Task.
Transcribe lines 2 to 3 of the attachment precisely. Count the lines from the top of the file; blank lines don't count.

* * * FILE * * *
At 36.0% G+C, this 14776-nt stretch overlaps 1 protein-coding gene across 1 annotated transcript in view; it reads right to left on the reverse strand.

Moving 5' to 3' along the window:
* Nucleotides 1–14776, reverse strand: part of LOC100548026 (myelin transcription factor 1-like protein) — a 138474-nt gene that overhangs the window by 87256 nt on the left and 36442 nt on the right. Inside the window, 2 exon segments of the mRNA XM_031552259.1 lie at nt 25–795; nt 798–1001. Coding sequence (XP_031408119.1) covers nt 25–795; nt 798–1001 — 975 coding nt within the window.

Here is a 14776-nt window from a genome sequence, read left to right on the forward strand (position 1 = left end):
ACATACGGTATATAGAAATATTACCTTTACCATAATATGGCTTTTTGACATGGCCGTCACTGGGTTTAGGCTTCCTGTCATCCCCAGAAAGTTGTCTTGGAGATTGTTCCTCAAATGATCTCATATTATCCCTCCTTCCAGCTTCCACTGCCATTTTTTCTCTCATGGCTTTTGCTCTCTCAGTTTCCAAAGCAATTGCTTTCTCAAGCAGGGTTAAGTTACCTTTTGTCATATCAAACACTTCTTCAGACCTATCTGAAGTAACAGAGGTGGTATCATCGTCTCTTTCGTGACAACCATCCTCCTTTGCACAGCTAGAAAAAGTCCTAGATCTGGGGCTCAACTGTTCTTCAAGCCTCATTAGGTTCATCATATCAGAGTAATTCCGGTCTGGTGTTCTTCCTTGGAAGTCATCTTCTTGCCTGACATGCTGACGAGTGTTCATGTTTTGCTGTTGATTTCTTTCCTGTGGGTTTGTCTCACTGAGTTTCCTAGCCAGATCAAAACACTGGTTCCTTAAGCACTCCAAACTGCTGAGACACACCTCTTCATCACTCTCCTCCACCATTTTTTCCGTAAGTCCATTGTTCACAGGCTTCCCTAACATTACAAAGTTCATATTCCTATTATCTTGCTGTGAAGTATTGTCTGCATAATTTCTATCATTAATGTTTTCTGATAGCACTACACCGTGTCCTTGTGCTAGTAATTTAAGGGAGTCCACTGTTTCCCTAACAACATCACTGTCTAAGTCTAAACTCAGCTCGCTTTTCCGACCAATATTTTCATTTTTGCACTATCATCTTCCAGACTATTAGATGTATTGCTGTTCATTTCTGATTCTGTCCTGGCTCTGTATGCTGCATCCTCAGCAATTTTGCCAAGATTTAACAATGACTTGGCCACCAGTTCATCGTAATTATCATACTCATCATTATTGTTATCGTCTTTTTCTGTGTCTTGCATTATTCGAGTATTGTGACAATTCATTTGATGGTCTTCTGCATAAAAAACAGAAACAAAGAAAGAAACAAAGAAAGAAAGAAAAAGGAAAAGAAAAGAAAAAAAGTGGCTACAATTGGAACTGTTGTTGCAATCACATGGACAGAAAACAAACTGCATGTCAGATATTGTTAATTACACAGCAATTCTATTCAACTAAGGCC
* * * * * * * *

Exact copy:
Moving 5' to 3' along the window:
* Nucleotides 1–14776, reverse strand: part of LOC100548026 (myelin transcription factor 1-like protein) — a 138474-nt gene that overhangs the window by 87256 nt on the left and 36442 nt on the right. Inside the window, 2 exon segments of the mRNA XM_031552259.1 lie at nt 25–795; nt 798–1001. Coding sequence (XP_031408119.1) covers nt 25–795; nt 798–1001 — 975 coding nt within the window.